The surfacing of ancient caravan routes linking the Sahel and North Africa is rekindling hope that the once bustling trade between the two regions will be revived, help pave the way for African integration and so improve the lives of millions of poor people.
Six countries, organised under the Liaison Committee on the Trans-Saharan Highway (LCTS, or CLRT in French), are revamping part of the road network - some of which is nothing more than track. On 8-10 March, delegates from five of the participating countries, Algeria, Chad, Mali, Nigeria and Tunisia, discussed the measures they were taking to upgrade the roads, which pass through communities inhabited by 4.3 million people, to all-weather surfaces .
The original project was for a trunk road from the Algerian capital, Algiers, to Lagos, the old Nigerian capital. However, with time the project has become a network of roads.
One of the trunk roads runs from Algiers toward the northern Niger town of Arlit but only the segment from Algiers to a point 60 km south of the town of Tamanrasset in southern Algeria is surfaced. Algeria said the surfacing of the remaining 169-km stretch to the border village of Ain Guezam would begin shortly.
Niger, the sixth country, was not at the meeting to present the progress it has made on the section of the road that runs from Ain Guezam to Arlit.
The trunk road from Algiers ends in Lagos, while a branch road from Tamanrasset runs southwest into Mali - to Gao and on to the capital, Bamako. Caravans to and from Gao were an important part of the ancient trans-Saharan link and remain potentially so today. Mali informed the committee that the 558-km road from Gao to Sevare, near the trade town of Mopti, was being resurfaced. In partnership with the German NGO, GTZ, Mali has already completed 300 km and is looking to reinforce an additional 50 km to 100 km each year.
The GTZ advisor to the Malian Ministry of Public Works, Manfred Urschel, told IRIN on 9 May that since 1993 his organisation, which has a strong road maintenance team in Mali, has been upkeeping the Gao-Sevare stretch.
“The road is in good condition. There are no potholes,” he said.
Mali has approached the Islamic Development Bank to fund the technical studies on building a bridge at Gao, considered a major gateway to the south of the country. Surfacing the 350-km stretch from Gao to Kidal in the north remains a priority for Mali in 2000-2001. For now, the country spends 200 million francs CFA (US $293,100) each year maintaining the dirt roads from Gao to Kidal and northeast from Kidal to Tinzaouatine on the border with Algeria.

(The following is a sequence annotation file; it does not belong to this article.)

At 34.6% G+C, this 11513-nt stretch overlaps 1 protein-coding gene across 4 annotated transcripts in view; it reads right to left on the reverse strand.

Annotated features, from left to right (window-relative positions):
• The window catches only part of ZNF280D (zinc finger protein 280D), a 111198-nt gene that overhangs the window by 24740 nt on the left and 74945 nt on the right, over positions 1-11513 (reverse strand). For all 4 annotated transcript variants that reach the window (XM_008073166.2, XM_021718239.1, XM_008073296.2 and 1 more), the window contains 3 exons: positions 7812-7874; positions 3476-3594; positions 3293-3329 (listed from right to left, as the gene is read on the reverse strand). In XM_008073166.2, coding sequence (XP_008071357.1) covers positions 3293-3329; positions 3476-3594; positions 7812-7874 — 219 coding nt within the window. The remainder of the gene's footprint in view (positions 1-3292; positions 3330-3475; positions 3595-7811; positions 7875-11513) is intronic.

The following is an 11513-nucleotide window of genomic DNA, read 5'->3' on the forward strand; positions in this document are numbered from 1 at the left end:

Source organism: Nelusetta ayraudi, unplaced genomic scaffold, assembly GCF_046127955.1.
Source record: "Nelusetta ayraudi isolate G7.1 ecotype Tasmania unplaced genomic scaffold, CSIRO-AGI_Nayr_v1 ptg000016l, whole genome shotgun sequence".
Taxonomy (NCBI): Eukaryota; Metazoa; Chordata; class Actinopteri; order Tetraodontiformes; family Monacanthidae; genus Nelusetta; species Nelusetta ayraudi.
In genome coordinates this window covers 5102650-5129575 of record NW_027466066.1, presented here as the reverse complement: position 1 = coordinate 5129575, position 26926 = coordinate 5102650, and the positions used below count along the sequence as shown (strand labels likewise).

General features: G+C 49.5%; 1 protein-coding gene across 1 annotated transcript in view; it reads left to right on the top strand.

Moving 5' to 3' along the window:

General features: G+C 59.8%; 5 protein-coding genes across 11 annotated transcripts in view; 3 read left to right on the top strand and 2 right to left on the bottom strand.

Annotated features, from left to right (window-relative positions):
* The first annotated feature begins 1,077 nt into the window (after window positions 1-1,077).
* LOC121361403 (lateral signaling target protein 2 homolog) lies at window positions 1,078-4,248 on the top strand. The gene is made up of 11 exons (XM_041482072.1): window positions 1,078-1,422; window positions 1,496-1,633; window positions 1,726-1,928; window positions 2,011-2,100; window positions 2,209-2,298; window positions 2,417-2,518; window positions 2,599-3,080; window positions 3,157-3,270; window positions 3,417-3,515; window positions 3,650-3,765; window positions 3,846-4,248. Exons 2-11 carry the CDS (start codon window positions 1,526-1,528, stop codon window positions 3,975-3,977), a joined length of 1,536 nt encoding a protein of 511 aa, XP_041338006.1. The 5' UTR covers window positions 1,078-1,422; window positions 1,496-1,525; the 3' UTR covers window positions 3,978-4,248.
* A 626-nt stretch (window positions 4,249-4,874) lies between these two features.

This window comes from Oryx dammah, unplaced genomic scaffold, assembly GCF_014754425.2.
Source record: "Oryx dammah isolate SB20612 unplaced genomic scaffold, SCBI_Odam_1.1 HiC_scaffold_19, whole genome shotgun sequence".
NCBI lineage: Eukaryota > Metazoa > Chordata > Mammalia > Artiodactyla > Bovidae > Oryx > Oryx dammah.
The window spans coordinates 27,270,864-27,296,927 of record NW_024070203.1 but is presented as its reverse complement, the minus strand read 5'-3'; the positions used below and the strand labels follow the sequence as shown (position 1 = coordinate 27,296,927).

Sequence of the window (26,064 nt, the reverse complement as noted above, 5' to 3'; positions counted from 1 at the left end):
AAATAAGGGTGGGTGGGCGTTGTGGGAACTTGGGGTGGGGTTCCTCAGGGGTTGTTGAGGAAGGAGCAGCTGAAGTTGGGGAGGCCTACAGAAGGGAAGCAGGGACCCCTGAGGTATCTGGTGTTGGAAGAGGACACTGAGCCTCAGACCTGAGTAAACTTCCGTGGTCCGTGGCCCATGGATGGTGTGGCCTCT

Tunisia completed the surfacing of its trans-Saharan section in 1973.
Nigeria, which is a new member of IDB, gave notice that it would over four years rehabilitate 20,000 km of surfaced road in segments of 5,000-km each year. In particular, it said, a 150-km road between Babura and Kano in the north would be reinforced, the Kano-Kaduna sector would be transformed into a dual carriageway and studies would be undertaken to double the link from Kano to the northeastern city of Maiduguri.
Two roads would link Maiduguri to the Chad, the first would go to the Chadian towns of Bol, Massaguet, Djermaya and Ndjamena, and the second would run to Djimtilo, Djermaya and Ndjamena. A 47-km improved road from Djermaya to Massaguet is due to be completed in June.
One of the main economic benefits of the Trans-Saharan network is that it would open up vast deposits of gold, uranium, tungsten and tin in Algeria; phosphates, copper, lead, zinc, tin, uranium and bauxite in Mali; and uranium, coal and copper in Niger.
In an expose presented in February, CLRT Secretary-General Mohamed Ayadi outlined other possible benefits of the network. Once the roads are surfaced, travel time and the cost of vehicles would be reduced. Users of other modes of transport would be attracted to the TSH. For example, a 1997 survey for the Arlit-Ain Guezam section showed that the 65 days its takes to transport goods from Europe to northern Niger by sea via the Gulf of Guinea and then by land could be reduced to 14 days overland if the goods are shipped to Algiers and then sent overland on the TSH.
Thus, for landlocked Mali, Niger and Chad, Ayadi said, “the trans-Saharan road constitutes another possibility of reaching the sea in extraordinary situations”.
An improved TSH would breath new life into Gao. For example, it could enable the town’s abattoir, unused for years, to resume processing meat for the Algerian market, Ayadi said. He added that livestock near Gao “would certainly have suffered less” from the drought of 1973 had the TSH existed.
Ayadi added that countries on the southern rim of the Sahara could provide cotton, beef, leather, skins and agricultural products to North Africa. In turn, the Maghreb could offer agricultural products, processed food, industrial goods such as petroleum products, electrical goods, textiles, construction materials, plastics, dates and salt.
The road would also encourage cultural contact between the Maghreb and the Sahel and the opening up of the Hoggar, Air, Adrar mountains to tourism.
Presently, trade between the two regions is weak for three major reasons:
the prevailing and extensive trade ties that link them to Europe; poor road and rail connections; and tarrif barriers that discourage business.
A concerted effort to upgrade the TSH and lower trade barriers would go a long way toward reducing the influence of European trade on Maghreb-Sahelian business, and rekindle a once bustling Saharan trade, Ayadi said.
This article was produced by IRIN News while it was part of the United Nations Office for the Coordination of Humanitarian Affairs. Please send queries on copyright or liability to the UN. For more information: https://shop.un.org/rights-permissions